Coupeville graduates another class
By NATHAN WHALEN
Whidbey News Times Staff reporter
July 3, 2008 · Updated 10:50 AM
Approximately 40 percent of Coupeville High School's graduating class has been together since kindergarten, but it all came to an end Friday night.
Those close-knit students, along with the rest of the Class of 2008, heard highlights or their public school careers and lessons learned over the past 13 years as speakers too their turn during the graduation ceremony.
Valedictorian Danny Brown touched upon the important lessons he picked up throughout elementary, middle and high school.
"When a girl hits you, it means she really likes you," Brown joked about one of the lessons he learned in elementary school.
In middle school he learned the consequences of throwing parties on days when school was dismissed early.
"I learned if you continued to have half-day parties, your dad is bound to come home early," Brown said.
He pointed out that 31 one of the 72 members of the Class of 2008 have been together since kindergarten.
"We have literally grown and learned together and now we must depart together," Brown told the audience.
There were also four co-salutatorians, Nathan Stroud, Kyle Wilcox, Michael Vier and Sam Parker, who also spoke Friday night.
Vier, maintaining Brown's light-hearted approach, quoted Peanuts creator Charles Schultz, who said "no problem is too big to run away from."
Stroud, who has been involved in the school band, said he was finally ready to accept the future when he saw his bandmates practice Pomp and Circumstance in the days leading up to the ceremony. He told the crowd about the work he performed preparing his senior project aimed at getting him on the right track for the future.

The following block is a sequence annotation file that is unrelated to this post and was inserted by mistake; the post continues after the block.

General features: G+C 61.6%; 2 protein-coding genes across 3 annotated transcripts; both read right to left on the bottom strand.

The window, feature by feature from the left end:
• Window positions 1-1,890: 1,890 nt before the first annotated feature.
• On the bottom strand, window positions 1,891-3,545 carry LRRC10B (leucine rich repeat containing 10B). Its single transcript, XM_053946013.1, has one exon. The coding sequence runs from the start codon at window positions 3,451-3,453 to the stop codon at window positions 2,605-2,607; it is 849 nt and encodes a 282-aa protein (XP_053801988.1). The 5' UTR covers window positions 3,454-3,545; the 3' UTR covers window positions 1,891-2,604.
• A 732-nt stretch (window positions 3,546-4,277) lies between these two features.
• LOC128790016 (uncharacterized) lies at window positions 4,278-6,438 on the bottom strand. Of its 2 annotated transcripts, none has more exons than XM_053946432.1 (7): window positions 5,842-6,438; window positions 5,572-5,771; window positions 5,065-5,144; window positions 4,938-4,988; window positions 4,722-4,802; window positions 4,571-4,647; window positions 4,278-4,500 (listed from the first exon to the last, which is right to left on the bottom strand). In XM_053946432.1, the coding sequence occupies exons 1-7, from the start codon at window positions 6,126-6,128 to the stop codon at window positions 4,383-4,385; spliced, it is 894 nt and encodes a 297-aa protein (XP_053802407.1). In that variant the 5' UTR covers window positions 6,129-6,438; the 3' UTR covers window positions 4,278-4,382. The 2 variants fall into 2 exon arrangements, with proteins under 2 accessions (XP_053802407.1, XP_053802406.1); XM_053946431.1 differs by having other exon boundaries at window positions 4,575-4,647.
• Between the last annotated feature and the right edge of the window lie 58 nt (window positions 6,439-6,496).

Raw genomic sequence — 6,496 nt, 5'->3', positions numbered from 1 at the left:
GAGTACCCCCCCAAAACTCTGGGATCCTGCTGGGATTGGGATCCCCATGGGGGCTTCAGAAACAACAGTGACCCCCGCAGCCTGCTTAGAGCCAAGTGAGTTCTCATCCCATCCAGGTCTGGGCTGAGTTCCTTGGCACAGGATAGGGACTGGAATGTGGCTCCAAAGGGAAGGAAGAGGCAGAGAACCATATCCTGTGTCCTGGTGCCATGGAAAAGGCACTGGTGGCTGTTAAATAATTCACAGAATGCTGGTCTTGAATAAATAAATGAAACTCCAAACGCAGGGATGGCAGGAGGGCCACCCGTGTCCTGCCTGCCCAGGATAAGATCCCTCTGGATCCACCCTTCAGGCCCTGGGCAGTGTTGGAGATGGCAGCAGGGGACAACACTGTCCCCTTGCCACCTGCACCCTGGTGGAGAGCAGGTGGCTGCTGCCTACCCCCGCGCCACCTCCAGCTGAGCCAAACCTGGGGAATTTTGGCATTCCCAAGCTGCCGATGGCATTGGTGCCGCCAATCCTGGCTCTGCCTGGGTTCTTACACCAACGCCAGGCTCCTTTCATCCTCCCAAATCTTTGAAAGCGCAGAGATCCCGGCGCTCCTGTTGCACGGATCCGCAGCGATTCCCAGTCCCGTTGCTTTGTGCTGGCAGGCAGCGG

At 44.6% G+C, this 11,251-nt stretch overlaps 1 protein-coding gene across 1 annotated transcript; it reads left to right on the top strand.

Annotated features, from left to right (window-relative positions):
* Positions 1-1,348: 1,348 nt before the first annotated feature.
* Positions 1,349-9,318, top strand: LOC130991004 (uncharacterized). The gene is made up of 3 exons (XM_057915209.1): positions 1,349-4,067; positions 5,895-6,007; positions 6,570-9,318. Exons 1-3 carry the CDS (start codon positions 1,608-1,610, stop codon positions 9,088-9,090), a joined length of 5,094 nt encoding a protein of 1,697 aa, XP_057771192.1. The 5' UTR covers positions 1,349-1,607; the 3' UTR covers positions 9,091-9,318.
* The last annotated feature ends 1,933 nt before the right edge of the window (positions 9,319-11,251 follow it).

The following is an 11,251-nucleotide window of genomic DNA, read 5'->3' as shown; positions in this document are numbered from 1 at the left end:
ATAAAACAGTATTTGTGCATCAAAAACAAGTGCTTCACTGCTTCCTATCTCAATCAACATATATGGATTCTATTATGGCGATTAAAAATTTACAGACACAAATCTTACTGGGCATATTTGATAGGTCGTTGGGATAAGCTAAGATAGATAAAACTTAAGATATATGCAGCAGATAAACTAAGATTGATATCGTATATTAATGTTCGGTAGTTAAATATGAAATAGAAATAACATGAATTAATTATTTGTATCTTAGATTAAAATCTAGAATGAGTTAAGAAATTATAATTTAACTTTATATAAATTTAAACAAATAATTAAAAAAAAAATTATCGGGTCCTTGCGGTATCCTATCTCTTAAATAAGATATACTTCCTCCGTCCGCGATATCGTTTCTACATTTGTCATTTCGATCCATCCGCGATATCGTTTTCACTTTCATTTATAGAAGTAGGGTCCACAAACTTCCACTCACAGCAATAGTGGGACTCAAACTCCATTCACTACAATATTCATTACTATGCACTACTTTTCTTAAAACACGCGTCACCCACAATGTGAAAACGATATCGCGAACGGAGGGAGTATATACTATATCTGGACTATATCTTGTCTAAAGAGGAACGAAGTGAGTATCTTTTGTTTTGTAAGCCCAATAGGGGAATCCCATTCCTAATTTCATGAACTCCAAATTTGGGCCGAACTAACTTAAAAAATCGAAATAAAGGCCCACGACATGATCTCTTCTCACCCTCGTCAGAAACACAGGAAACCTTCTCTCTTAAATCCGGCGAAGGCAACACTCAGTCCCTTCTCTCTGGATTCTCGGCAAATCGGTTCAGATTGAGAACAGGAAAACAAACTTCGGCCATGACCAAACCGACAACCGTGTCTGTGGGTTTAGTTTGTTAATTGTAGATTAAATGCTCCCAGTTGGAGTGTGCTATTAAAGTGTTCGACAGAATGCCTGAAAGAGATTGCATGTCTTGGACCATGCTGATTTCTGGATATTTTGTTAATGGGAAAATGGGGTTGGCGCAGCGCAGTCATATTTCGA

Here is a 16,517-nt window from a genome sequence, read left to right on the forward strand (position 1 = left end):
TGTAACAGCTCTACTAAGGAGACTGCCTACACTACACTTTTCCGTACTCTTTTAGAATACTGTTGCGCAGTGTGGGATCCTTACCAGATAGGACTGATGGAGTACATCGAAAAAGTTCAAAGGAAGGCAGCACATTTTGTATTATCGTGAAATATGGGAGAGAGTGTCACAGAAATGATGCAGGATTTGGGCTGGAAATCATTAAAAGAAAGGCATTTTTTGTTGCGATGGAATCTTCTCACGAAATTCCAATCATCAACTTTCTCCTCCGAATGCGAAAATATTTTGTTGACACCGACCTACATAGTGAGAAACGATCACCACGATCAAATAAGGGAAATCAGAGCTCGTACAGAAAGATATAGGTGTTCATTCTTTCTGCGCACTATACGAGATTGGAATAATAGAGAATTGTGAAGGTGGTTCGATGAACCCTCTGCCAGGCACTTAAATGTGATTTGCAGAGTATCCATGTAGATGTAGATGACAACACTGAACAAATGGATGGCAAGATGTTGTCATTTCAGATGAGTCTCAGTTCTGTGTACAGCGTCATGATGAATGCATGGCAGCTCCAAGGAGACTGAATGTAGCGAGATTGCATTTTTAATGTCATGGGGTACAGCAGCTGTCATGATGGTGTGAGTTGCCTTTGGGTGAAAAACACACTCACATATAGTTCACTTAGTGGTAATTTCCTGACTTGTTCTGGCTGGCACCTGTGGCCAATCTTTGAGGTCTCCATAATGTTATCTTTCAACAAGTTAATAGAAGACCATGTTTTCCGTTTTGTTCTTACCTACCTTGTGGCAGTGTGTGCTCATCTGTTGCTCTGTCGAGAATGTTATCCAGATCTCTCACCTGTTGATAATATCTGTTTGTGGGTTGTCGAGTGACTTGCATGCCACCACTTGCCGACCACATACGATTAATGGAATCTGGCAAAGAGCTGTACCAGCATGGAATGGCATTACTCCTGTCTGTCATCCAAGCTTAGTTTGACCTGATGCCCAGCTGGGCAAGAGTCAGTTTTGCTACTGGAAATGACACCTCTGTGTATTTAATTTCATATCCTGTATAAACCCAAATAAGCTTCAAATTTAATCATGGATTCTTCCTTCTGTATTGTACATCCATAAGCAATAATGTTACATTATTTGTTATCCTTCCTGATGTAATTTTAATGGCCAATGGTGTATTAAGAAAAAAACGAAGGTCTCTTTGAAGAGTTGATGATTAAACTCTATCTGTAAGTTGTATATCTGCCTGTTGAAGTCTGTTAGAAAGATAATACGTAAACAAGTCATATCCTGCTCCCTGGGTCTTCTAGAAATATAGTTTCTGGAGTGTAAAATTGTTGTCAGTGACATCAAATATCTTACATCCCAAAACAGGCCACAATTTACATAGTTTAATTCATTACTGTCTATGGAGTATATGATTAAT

In a bit of a change from previous years, three members of the school's faculty, Ryan Grenz, Willie Smith, and Patsi Waller, were selected by the students to speak. Usually only one faculty member is so honored.
Waller touched upon the importance of a student's character; Smith talked about the varied talents each member of the class possesses and how relationships are important; and Grenz talked about his efforts to help students change the way they think about the world around them.
High school Principal Sheldon Rosenkrance complimented the class of 2008 on their accomplishments, especially since the 72 graduates are the first batch of students who had to pass a new set of requirements in order to graduate. They were required to pass the reading and writing sections of the Washington Assessment of Student Learning, and they had to develop a senior project. They're also the first to graduate from the new Coupeville High School which was dedicated last fall.
Rosenkrance said he memorized several of the seniors' cell phone numbers. He'd call them up to convince them to make their senior presentations. "You have to come in and present. You have to come in and present," Rosenkrance recalled. His coaxing worked, as virtually all presentations were made successfully.
In addition to the numerous speakers, Stroud performed on the piano and Hayley Ebersole performed a solo.
Following the ceremony, graduates, parents and family swarmed to the commons area for a reception. Following the reception the graduates headed to their senior party for one final night of togetherness.Contact Whidbey News Times Staff reporter Nathan Whalen at email@example.com or 360-675-6611 ext. 5058.